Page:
Reflective thinking involves personal consideration of one’s own learning. It considers personal achievements and failures and asks what worked, what didn’t, and what needs improvement (Given, 2002). It asks the learner to think about her own thinking.
“Reflection is the key that opens the door to understanding ourselves in relation to core ethical values” (Beland, 2003, p.15). Similarly, Lickona
states that moral reflection is necessary to develop the cognitive side of character –the important part of our moral selves that enables us to make moral judgments about our own behavior and that of others” (Lickona, 1991, p.229). This type of reflection enables learners to gain self-knowledge, to demonstrate their understanding of worthwhile moral values, take on the perspective of others, to reflect on why some actions are morally better than others, and to consider alternatives and consequences of actions.
Whether reflection is verbal, written, or drawn it is a key strategy for learning and a major tool for character education. “Brain research suggests that brief periods of downtime aid in association, consolidate learning, and ‘imprint’ memory” (Jenson, 1998 as cited in Beland, 2003, p.38).
Reflection can be done through journal writing, keeping a daily diary, essay writing, drawing, and talking in pairs. Reflection can follow a peer discussion. Reflection can be in response to a journal prompt about a character in literature. Reflection on compelling literature and narratives help us bridge the struggle to gain an understanding of the ideas and reasoning of others. Reflection aids the learner in making connections between the moral and social issues in the story, the struggle of the stories’ characters, and their own struggles to lead a moral life.
Reflection can occur in response to academic work and as a follow-up to a cooperative activity when students are asked to reflect upon how well their group did or did not work together. It can be used to review the day, as a follow-up for class meetings, as part of goal setting, and as part of a service learning activity. Students can reflect upon an authentic issue faced by students and the school community such as the impact of cliques, academic honesty or improving sportsmanship. Reflection can be used in a number of ways that ask students to think about and respond to the learning. Teachers can model reflection by sharing their own learning regarding a moral issue. This shows students that character development is a life-long journey and that, in this pursuit, it is the effort and the striving toward an ethical life that is important. (Beland, 2003, p.16)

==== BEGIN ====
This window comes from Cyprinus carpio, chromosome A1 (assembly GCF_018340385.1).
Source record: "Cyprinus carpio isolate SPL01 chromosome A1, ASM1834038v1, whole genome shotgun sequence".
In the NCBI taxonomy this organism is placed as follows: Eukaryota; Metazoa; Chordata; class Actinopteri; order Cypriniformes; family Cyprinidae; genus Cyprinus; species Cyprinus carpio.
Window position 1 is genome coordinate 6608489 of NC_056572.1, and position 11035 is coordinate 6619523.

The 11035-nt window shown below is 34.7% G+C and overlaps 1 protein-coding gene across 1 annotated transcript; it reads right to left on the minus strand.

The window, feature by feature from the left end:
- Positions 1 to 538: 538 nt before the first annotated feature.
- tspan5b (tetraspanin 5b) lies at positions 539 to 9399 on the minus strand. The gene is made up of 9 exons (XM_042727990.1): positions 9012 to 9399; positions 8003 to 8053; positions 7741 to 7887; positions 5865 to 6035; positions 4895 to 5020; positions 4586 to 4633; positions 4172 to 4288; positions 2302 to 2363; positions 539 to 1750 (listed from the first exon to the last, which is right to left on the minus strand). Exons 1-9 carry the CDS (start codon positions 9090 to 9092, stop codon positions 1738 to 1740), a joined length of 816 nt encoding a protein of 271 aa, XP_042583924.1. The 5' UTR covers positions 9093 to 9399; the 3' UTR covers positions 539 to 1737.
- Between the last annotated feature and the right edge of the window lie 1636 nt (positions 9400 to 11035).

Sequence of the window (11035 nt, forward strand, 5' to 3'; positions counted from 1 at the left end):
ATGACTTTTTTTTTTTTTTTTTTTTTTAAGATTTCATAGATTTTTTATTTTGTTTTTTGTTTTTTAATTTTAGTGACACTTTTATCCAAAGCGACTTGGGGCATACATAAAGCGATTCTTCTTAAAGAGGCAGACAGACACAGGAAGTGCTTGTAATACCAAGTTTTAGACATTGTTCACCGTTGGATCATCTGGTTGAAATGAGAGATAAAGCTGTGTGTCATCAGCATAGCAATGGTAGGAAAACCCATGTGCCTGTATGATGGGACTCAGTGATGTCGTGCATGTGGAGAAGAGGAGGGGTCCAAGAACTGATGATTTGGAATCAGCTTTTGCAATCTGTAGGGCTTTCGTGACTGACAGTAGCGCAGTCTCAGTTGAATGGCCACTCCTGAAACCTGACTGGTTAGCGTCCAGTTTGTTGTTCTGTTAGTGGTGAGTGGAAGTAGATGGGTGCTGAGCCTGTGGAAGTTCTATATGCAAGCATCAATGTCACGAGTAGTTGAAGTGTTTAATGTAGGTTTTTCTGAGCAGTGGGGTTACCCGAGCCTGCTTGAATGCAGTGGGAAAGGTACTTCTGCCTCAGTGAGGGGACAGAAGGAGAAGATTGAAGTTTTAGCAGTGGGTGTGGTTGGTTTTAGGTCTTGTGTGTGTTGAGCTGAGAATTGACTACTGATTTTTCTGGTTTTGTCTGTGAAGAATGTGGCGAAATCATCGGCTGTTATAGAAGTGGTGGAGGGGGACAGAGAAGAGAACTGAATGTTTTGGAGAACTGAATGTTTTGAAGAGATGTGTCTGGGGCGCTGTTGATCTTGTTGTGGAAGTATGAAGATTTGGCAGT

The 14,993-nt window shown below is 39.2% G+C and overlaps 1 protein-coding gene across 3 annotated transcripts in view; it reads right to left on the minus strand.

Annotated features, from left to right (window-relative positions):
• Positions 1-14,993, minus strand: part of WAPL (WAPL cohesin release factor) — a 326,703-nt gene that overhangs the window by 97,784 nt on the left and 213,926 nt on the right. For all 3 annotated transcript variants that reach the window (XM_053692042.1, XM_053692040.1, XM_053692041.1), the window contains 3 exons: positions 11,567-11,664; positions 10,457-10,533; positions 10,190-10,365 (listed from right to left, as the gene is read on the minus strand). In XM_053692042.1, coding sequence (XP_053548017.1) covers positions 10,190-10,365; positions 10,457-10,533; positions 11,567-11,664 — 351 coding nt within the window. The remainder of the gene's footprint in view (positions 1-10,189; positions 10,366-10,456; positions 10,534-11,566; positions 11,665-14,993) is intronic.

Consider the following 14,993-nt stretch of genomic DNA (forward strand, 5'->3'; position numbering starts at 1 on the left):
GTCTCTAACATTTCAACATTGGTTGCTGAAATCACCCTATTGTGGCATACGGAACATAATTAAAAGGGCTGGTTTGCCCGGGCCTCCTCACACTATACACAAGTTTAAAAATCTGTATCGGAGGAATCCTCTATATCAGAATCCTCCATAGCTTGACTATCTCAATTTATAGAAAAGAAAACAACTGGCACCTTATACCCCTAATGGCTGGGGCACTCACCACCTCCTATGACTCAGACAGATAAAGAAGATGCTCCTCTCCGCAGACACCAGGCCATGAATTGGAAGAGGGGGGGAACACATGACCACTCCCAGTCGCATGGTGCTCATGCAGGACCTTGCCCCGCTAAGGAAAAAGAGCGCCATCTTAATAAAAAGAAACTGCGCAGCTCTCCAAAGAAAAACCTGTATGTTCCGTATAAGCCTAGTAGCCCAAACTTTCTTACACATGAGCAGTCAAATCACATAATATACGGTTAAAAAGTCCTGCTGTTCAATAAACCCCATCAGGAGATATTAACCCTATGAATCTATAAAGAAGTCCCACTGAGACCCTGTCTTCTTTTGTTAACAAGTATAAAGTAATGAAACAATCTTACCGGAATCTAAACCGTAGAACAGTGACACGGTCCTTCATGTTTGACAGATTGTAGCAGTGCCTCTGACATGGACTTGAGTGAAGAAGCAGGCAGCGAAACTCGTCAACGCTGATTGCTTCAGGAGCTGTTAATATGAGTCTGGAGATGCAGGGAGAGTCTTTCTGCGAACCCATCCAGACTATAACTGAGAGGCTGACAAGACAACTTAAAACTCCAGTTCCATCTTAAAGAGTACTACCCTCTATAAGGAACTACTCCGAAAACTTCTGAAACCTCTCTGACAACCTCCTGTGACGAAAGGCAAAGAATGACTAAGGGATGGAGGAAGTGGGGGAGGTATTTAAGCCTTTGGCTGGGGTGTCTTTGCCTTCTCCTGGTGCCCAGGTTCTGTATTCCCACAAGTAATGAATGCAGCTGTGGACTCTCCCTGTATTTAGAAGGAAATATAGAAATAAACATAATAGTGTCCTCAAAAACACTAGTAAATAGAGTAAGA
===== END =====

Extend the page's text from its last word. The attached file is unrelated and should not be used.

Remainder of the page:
Given, Barbara K. (2002) Teaching to the brain’s natural learning systems. Washington, DC: Association of Supervision and Curriculum Development.
Beland, K. (Ed.) (2003) Eleven Principles Sourcebook: How to Achieve Quality Character Education in K-12 Schools. Washington, DC: Character Education Partnership.
Beland, K. (2003) Understanding character development. In K. Beland (Ed.), Eleven principles sourcebook: how to achieve quality character education in K-12 Schools. Washington, DC: Character Education Partnership.
Lickona, T. (1991) Education for character: how our schools can teach respect and responsibility. New York: Bantam Books.
L.A. Vezzuto, Ph.D.
© 2005 Orange County Department of Education